"We're going to get there," Woodcock said. Although interchangeability is scientifically possible, she noted concerns that continued switching between molecules could trigger an immune response – something that's been seen among various reference epoetin products. The FDA needs to make sure the interchangeability guidance is "bulletproof," she said.

That gave rise to whether an interchangeable and its reference product were like identical twins except maybe one has a freckle. "So the freckle makes a difference?" asked Sen. Bill Cassidy (R-La.), a physician.

"Possibly," Woodcock answered.

The ensuing discussion showcased the need for education about the follow-ons among doctors and patients. A misunderstanding about biosimilars could affect market uptake, Warren said, thus undermining the potential $44 billion in savings they could produce over the next decade.

"To a great extent, this falls on FDA shoulders," Woodcock said of education efforts. Even though the agency has been given no additional funding for biosimilar education, it has laid out campaigns and it plans to target physicians by subspecialty through continuing medical education courses. Education will be an ongoing process, just as it is with generics, which have been on the market for 30 years.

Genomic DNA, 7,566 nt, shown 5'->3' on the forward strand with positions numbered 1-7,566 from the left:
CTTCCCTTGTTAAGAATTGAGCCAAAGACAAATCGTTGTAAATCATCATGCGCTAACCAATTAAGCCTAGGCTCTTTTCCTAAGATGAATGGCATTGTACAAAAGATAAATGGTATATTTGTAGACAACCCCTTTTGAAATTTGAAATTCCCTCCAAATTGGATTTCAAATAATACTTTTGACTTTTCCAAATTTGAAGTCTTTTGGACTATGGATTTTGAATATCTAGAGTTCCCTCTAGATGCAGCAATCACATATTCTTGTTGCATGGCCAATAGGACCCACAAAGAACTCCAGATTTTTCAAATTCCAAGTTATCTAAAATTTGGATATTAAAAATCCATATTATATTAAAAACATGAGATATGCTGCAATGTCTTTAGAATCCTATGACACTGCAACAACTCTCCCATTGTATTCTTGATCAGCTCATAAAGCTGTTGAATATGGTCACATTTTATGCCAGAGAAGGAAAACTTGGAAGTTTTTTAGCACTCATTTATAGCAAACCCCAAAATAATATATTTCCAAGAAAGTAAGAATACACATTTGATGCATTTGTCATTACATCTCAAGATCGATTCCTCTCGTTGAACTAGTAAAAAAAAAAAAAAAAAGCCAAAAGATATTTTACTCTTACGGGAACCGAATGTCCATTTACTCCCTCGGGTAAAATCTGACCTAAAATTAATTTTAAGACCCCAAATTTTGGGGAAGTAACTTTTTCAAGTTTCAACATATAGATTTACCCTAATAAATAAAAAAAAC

Another biosimilar guidance that was on the agency's 2015 to-do list deals with labeling. Having clear guidance available on biosimilar labeling before approving the first follow-on would have helped build physician confidence in the new drugs, Sen. Tim Scott (R-S.C.) said, noting that the label for Sandoz Inc.'s Zarxio (filgrastim-sndz), contrary to prior FDA statements, doesn't indicate the drug is a biosimilar. Given the other burdens being piled on doctors all at once with electronic health records, new codes, etc., Scott said the FDA can't expect a doctor to have to look up a drug to see if it's a biosimilar. The labeling should be clear.

Woodcock assured Scott that the FDA understands the criticality of issuing the labeling and other guidances as soon as possible. "It is really important for us to gain and maintain the trust of the medical community," she said.

In drafting the labeling guidance, Woodcock said the FDA intends to respond to a citizen petition submitted in June by Abbvie Inc. Spurred by the approved Zarxio label that mirrors the labeling of the reference product, Amgen Inc.'s Neupogen (filgrastim), the petition called for a distinction between generic and biosimilar labeling. (See BioWorld Today, June 4, 2015.)